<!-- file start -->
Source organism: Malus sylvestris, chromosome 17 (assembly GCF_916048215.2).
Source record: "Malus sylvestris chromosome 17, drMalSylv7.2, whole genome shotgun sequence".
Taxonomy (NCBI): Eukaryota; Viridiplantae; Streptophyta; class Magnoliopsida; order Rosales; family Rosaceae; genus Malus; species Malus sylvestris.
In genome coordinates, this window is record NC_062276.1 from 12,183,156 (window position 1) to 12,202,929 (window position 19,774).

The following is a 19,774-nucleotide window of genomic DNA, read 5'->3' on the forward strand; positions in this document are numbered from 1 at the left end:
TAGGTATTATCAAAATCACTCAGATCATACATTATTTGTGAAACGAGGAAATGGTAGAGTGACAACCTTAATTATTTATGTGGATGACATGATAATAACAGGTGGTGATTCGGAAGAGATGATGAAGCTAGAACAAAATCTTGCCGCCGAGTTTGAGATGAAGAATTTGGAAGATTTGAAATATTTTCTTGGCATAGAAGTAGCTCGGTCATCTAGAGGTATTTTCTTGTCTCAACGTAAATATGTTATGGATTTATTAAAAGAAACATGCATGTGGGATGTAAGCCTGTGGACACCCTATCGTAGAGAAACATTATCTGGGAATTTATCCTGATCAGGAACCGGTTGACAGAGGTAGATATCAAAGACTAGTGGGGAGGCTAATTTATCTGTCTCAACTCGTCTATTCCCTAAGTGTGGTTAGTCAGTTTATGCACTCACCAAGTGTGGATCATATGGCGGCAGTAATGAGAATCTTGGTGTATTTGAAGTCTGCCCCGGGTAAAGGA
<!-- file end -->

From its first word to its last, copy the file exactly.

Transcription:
Source organism: Malus sylvestris, chromosome 17 (assembly GCF_916048215.2).
Source record: "Malus sylvestris chromosome 17, drMalSylv7.2, whole genome shotgun sequence".
Taxonomy (NCBI): Eukaryota; Viridiplantae; Streptophyta; class Magnoliopsida; order Rosales; family Rosaceae; genus Malus; species Malus sylvestris.
In genome coordinates, this window is record NC_062276.1 from 12,183,156 (window position 1) to 12,202,929 (window position 19,774).

The following is a 19,774-nucleotide window of genomic DNA, read 5'->3' on the forward strand; positions in this document are numbered from 1 at the left end:
TAGGTATTATCAAAATCACTCAGATCATACATTATTTGTGAAACGAGGAAATGGTAGAGTGACAACCTTAATTATTTATGTGGATGACATGATAATAACAGGTGGTGATTCGGAAGAGATGATGAAGCTAGAACAAAATCTTGCCGCCGAGTTTGAGATGAAGAATTTGGAAGATTTGAAATATTTTCTTGGCATAGAAGTAGCTCGGTCATCTAGAGGTATTTTCTTGTCTCAACGTAAATATGTTATGGATTTATTAAAAGAAACATGCATGTGGGATGTAAGCCTGTGGACACCCTATCGTAGAGAAACATTATCTGGGAATTTATCCTGATCAGGAACCGGTTGACAGAGGTAGATATCAAAGACTAGTGGGGAGGCTAATTTATCTGTCTCAACTCGTCTATTCCCTAAGTGTGGTTAGTCAGTTTATGCACTCACCAAGTGTGGATCATATGGCGGCAGTAATGAGAATCTTGGTGTATTTGAAGTCTGCCCCGGGTAAAGGA